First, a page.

| 6:41 am on Oct 3, 2005 (gmt 0)|
Here's something from the NYTimes [nytimes.com]:
|the Open Content Alliance will also make the books accessible to any search engine, including Google's. (Under Google's program, a digitized book would show up only through a Google search.) |
The alliance website is located at [opencontentalliance.org...]
This other alliance partners consists of:
- Internet Archive
- University of California
- Adobe is supplying tools for image processing and conversion
- HP Labs
- University of Toronto
- UK National Archives
- O'Reilly Media
- Prelinger Archives
- European Archive
Brewster Kahle of the Internet Archive sums up the goals very well:
|...by the time my kid goes to college, we could have a library system that is just astonishing. |
Was Google snubbed, or did the decline to participate?
It is not known if Google had previously been invited. You would think that Google would have been on the short list of partners. Either they were invited to join and declined, or they weren't invited yet.
[edited by: martinibuster at 6:50 am (utc) on Oct. 3, 2005]
| 6:48 am on Oct 3, 2005 (gmt 0)|
Eventually, the Internet will do to public libraries what Amazon did to the small local bookstores. There will always be real book libraries, but not like there use to be once this thing gets going.
My guess is a huge percentage of authors and publishers will get on the bandwagon. It will take some convincing for them to come along. Change is not an easy thing for anyone!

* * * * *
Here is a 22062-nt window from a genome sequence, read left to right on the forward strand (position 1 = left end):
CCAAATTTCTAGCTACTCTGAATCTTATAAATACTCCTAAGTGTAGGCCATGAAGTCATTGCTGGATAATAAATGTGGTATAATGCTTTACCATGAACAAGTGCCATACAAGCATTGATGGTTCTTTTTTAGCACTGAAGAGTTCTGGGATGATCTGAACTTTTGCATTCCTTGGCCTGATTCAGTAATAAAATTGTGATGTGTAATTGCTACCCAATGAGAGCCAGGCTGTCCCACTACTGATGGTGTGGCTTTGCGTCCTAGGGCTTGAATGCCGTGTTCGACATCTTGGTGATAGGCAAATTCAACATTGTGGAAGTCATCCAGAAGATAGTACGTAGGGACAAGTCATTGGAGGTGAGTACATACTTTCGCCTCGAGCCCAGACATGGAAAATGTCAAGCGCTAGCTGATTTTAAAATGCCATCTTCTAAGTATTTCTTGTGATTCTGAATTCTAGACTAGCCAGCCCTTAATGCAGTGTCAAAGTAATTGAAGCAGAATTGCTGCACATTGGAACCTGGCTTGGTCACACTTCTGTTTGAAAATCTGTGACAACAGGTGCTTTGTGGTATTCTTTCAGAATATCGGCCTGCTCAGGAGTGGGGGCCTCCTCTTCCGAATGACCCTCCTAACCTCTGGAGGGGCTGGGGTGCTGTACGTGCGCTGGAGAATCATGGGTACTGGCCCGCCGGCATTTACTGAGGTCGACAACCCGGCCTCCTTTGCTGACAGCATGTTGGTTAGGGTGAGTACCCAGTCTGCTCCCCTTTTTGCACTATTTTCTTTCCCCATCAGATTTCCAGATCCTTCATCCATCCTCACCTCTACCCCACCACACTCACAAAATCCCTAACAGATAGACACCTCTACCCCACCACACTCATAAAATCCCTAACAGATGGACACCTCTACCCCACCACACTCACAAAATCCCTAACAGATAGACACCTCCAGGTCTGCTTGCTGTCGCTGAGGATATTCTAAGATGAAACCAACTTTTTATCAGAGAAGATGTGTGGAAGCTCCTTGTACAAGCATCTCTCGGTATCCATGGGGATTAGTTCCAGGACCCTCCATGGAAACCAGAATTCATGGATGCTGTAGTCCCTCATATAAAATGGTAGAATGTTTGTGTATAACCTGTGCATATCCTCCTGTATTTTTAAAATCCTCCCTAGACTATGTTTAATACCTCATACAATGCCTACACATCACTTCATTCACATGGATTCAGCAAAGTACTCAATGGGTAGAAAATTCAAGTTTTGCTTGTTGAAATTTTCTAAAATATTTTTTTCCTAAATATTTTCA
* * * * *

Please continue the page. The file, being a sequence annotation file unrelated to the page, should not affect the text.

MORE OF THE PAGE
| 6:53 am on Oct 3, 2005 (gmt 0)|
What I find of interest is how search engines are getting away from indexing websites.
With Google's initiative, and now the Open Content Alliance's Initiative [webmasterworld.com], you will eventually be able to surf the web without ever browsing a website.
Something like this has a greater chance of gathering momentum, and has an interesting potential for changing the information we receive on the internet.
Instead of showing websites, the engines can present truly authoritative information. This can potentially bump up against the traditional webmaster who is creating websites with the aim of selling something along with the information. Search engines can conceivably cut out the middleman (website operators) and show ads on the free information they display.
Otoh, I'm not sure if this will impact the marketer affing hotel rooms to beach resorts.
[edited by: martinibuster at 8:32 am (utc) on Oct. 3, 2005]
| 7:45 am on Oct 3, 2005 (gmt 0)|
I believe the publishing community was looking for respect and that's why they are interested in the Yahoo plan. Everyone would prefer to be asked if they wanted to participate, rather than being told they have to say NO to stop their participation.
It's just common sense.
| 3:41 pm on Oct 3, 2005 (gmt 0)|
|martinibuster: Search engines can conceivably cut out the middleman (website operators) and show ads on the free information they display. |
I've been beating the same drum for Google's "initiative". Google saw the potential of big $$$$$ here first. Arrhhhh, there's nothing like big dough and politics covered up by a "do-good" pretense.
| 4:18 pm on Oct 3, 2005 (gmt 0)|